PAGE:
With its second body style, Chrysler renamed Colt and Champ trims to E and DL to accompany the RS package. The new names arrived with some additional emissions strangulation in the engine bay. Power dropped in the 1.4 and 1.6 engines from 70 and 88 horses to 64 and 72, respectively.

1982 was an important year for Mitsubishi as well. Recall in 1971 the company’s CEO wanted big market share expansion, which he accomplished through strategic alliances to sell Mitsubishi cars in markets where the company had no official presence. Expansion completed and cash received, Mitsubishi set up their own dealers in the United States in 1982. The company did not sell versions of the Colt at the get-go but instead marketed the Cordia and Starion. The brand launched in the US with 70 dealers across 22 states, and a first-year importation allotment of 30,000 cars.

The fourth-generation Colt was feeling its Seventies roots by 1983 and had two model years remaining. The only notable change that year was the removal of the Plymouth Champ name. In anticipation of upcoming consolidation, the Plymouth wore Colt branding from 1983 onward. 1984 brought with it the most performance-oriented Colt there had ever been: The GTS. A new package that replaced RS, GTS brought with it a new turbocharged engine. Mitsubishi attached a turbo to the 1.6 4G32 to create the 4G32T. The engine was present in the Cordia at Mitsubishi lots, so it was a natural addition to create a higher performance Colt.

The turbocharged 1.6 was unique to the North American market, as high-power Mirages in other countries used a turbocharged 1.4. The mill offered a generous 102 horsepower at 5,500 rpm and benefitted from fuel injection. GTS also used the Twin Stick manual. To slow down the speedy hatch, front disc brakes were ventilated on the GTS. It was available as a three-door only and used a larger fuel tank like the discontinued RS. GTS continued the RS tradition of a sportier suspension but added black exterior trim.

In 1985 things got a lot more complicated for the Colt. The model expanded into different body styles, more drive types, and was called an Eagle in the Canadian market. Around that time, Mitsubishi was through holding back models from its dealers and started to sell an identical Mirage at its own lots. More in Part IV.

[Images: Chrysler]

Corey Lewis
Corey Lewis

Interested in lots of cars and their various historical contexts. Writing things for TTAC since late 2016 from a home base in Cincinnati, Ohio. You can find me on Twitter @CoreyLewis86, and I also contribute at Forbes Wheels.

More by Corey Lewis

Join the conversation
5 of 30 comments
  • 28-Cars-Later 28-Cars-Later on Feb 15, 2022

    How were these viewed by the buyers of the period?

    • See 2 previous
    • 28-Cars-Later 28-Cars-Later on Feb 15, 2022

      @Russycle Thanks both of you. I think I would like the truck, and the Challenger seems intriguing.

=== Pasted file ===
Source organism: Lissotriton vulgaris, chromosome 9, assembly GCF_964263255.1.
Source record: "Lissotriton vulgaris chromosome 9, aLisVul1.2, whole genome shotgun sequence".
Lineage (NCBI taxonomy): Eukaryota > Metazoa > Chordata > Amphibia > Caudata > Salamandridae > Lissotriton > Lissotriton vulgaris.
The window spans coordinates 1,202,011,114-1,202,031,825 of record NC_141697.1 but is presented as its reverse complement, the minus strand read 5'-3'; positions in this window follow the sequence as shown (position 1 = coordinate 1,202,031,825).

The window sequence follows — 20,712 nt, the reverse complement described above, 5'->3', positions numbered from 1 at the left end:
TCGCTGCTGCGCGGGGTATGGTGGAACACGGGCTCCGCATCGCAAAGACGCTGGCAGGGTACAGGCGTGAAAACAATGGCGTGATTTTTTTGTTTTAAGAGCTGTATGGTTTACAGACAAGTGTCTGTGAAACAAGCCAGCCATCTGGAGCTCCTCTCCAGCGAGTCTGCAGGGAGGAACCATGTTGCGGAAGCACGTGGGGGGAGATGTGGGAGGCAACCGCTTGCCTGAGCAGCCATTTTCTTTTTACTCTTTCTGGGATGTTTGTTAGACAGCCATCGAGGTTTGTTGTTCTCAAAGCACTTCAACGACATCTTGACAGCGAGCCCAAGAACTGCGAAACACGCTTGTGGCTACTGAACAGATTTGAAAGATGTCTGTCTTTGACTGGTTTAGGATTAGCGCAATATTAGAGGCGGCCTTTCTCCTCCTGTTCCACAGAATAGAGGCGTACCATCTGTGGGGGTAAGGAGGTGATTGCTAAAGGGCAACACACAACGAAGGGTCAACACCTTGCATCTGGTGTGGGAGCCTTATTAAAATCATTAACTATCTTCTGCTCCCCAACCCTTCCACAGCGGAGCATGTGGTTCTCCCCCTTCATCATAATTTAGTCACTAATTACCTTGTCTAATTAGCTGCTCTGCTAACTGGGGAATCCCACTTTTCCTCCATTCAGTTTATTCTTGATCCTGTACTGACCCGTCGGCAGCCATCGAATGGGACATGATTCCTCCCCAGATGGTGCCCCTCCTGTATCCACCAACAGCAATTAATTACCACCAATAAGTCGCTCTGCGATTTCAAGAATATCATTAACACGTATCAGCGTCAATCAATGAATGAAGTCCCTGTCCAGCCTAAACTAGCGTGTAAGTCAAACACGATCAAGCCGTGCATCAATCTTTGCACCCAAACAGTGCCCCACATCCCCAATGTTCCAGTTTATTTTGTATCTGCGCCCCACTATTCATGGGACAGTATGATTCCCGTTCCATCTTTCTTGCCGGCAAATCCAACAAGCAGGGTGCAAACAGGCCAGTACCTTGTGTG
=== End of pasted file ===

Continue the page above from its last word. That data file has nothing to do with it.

• Edsel Maserati Edsel Maserati on Feb 17, 2022

    My first new car was a 1983 Dodge Colt. Kind of a creamy beige. But, coming after years of old smokers, I loved that zippy thing. It was marked down to $4,995 and I swooped over to the dealer to grab it. My girlfriend liked it so much she bought one in blue. The gas mileage was great and when later equipped with better tires it was fun to drive in the twisties. The Colt that really gave me a buzz was the Turbo model. The dealer let me take it out and I could see immediately that I'd lose my license fast in one of those. It was raucous and quick and snarly. I don't remember the power it produced, but it was so damned light that it didn't take much to give it a big boost.

  • Ernesto Perez There's a line in the movie Armageddon where Bruce Willis says " is this the best idea NASA came up with?". Don't quote me. I'm asking is this the best idea NY came up with? What's next? Charging pedestrians to walk in certain parts of the city? Every year the price for everything gets more expensive and most of the services we pay for gets worse. Obviously more money is not the solution. What we need are better ideas, strategies and inventions. You want to charge drivers in the city - then put tolls on the free bridges like the Brooklyn, Manhattan and Williamsburg bridges. There's always a better way or product. It's just the idiots on top think they know best.
  • Carsofchaos The bike lanes aren't even close to carrying "more than the car lanes replaced". You clearly don't drive in Midtown Manhattan on a daily like I do.
  • Carsofchaos The problem with congestion, dear friends, is not the cars per se. I drive into the city daily and the problem is this:Your average street in the area used to be 4 lanes. Now it is a bus lane, a bike lane (now you're down to two lanes), then you have delivery trucks double parking, along with the Uber and Lyft drivers also double parking. So your 4 lane avenue is now a 1.5 lane avenue. Do you now see the problem? Congestion pricing will fix none of these things....what it WILL do is fund persion plans.
  • FreedMike Many F150s I encounter are autonomously driven...and by that I mean they're driving themselves because the dips**ts at the wheel are paying attention to everything else but the road.
  • Tassos A "small car", TIM????????????This is the GLE. Have you even ever SEEN the huge thing at a dealer's??? NOT even the GLC,and Merc has TWO classes even SMALLER than the C (The A and the B, you guessed it? You must be a GENIUS!).THe E is a "MIDSIZED" crossover, NOT A SMALL ONE BY ANY STRETCH OF THE IMAGINATION, oh CLUELESS one.I AM SICK AND TIRED OF THE NONSENSE you post here every god damned day.And I BET you will never even CORRECT your NONSENSE, much less APOLOGIZE for your cluelessness and unprofessionalism.